The U.S. Navy is considering a ban on tobacco sales on all its bases and ships, the Military Times reported Monday, citing sources inside and outside the Pentagon.
Navy officials are reportedly considering removing tobacco from all retail outlets, including exchange-operated sales venues and Morale, Welfare and Recreation program outlets, the report said. Navy commissaries do not sell tobacco products.
Navy spokeswoman Lt. Cmdr. Sarah Flaherty told the Military Times that there have been discussions about tobacco sales, but that no decision has been made.
In a statement Monday, Cmdr. Tamara Lawrence, a spokeswoman for Navy Secretary Ray Mabus, said Mabus "has asked his staff to look at additional ways to improve the health and readiness of our force. We are in the early stages of that process."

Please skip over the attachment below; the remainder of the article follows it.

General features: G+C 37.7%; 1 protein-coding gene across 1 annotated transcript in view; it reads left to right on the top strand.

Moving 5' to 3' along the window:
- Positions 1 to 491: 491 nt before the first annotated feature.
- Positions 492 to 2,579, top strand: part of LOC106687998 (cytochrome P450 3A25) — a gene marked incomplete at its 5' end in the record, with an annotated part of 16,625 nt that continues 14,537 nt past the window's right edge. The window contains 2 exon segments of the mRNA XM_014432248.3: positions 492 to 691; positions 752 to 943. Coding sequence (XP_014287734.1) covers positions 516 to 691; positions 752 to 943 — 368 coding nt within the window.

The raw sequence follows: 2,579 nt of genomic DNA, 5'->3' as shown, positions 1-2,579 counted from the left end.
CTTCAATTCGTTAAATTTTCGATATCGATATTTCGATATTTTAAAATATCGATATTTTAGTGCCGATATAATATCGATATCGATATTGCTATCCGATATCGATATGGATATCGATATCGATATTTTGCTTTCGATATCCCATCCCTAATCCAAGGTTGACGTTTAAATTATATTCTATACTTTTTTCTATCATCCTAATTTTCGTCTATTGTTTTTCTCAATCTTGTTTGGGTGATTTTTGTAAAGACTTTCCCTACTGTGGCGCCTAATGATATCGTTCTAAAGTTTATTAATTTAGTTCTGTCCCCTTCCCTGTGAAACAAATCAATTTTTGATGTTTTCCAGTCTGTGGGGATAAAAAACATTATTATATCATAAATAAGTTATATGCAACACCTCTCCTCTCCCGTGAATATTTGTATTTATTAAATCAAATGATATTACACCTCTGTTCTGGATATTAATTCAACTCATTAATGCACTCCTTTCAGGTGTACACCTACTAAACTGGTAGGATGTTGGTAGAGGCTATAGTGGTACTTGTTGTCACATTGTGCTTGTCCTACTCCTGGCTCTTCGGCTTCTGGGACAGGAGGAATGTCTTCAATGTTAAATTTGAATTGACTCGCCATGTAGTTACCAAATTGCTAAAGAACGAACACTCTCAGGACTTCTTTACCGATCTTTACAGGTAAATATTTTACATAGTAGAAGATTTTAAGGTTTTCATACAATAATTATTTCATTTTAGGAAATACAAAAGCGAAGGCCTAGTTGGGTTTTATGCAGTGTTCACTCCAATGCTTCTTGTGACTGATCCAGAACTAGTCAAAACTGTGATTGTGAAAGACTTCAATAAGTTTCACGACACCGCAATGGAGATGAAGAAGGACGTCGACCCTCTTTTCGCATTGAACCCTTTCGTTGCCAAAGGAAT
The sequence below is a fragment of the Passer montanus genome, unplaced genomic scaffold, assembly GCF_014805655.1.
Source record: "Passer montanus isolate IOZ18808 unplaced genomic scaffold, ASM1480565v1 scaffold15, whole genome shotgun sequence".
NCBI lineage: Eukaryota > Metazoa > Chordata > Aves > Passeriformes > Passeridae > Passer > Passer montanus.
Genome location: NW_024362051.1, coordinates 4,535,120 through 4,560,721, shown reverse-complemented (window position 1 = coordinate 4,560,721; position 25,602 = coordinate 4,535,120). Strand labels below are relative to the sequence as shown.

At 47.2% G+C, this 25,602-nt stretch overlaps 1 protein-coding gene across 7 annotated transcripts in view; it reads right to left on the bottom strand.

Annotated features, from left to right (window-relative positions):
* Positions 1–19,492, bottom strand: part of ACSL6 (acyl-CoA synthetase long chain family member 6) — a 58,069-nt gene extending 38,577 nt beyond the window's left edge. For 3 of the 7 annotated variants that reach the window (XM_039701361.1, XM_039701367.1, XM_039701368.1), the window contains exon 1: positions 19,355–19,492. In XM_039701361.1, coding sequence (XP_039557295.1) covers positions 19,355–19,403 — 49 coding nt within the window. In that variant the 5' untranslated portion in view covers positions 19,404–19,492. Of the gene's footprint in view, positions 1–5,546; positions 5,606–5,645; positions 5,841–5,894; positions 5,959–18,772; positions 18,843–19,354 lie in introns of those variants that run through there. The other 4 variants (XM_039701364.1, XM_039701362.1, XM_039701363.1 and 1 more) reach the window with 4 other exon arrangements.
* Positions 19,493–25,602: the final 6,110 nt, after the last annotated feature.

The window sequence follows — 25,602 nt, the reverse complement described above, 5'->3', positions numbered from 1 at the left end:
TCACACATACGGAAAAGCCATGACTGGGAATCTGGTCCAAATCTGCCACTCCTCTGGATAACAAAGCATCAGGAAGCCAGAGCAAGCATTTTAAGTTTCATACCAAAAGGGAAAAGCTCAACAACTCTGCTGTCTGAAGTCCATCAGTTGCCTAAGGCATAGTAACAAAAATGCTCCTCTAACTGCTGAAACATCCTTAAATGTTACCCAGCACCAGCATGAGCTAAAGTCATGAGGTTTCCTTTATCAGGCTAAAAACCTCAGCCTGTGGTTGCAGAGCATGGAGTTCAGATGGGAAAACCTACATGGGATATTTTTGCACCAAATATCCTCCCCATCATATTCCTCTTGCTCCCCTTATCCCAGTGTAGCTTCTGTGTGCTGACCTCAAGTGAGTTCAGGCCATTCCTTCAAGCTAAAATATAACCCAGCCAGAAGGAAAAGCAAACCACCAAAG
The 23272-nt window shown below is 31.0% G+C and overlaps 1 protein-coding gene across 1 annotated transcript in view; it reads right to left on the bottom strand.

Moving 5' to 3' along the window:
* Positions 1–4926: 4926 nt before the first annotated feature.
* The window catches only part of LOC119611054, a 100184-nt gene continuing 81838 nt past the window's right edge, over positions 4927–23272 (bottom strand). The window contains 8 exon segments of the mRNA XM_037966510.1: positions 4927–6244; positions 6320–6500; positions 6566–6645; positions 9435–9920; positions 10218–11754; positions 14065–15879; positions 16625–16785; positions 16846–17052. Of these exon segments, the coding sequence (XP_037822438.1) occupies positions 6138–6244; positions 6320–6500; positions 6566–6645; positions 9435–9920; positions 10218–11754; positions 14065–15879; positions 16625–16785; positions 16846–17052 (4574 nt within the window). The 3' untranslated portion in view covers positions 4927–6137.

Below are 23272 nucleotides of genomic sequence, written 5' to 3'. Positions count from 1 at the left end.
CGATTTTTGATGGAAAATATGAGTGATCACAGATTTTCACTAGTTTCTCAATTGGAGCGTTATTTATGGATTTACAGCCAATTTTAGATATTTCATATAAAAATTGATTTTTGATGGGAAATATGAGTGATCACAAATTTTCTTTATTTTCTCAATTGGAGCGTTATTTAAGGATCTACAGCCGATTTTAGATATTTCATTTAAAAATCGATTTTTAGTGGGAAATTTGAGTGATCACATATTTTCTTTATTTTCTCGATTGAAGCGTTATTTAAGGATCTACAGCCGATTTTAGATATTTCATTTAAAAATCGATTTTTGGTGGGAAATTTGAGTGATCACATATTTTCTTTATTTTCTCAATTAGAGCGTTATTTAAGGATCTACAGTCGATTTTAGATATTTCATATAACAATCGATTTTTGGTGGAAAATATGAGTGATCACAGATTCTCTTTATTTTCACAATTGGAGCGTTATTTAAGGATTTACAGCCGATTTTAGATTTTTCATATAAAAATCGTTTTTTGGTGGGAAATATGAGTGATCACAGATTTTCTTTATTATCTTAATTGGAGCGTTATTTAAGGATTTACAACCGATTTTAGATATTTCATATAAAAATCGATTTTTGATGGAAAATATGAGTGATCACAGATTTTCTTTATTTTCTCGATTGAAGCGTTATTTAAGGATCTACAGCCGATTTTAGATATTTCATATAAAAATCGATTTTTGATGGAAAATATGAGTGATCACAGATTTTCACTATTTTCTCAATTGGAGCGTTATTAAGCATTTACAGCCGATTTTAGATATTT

Lawrence said Mabus “has implemented a number of initiatives to improve the culture of fitness in the Navy and Marine Corps, and curbing tobacco use is part of that improvement."
The Navy has taken steps in recent years to discourage tobacco sales, such as eliminating sales in its commissaries and removing discounts on tobacco prices in Navy and Marine Corps exchanges in 2012, according to the Military Times.
Navy officials have studying the effects a possible ban on tobacco sales would have on profits for the Navy Exchange Service Command, which supports quality-of-life programs, one source told the publication, adding that the "decision would be made at the service's highest levels."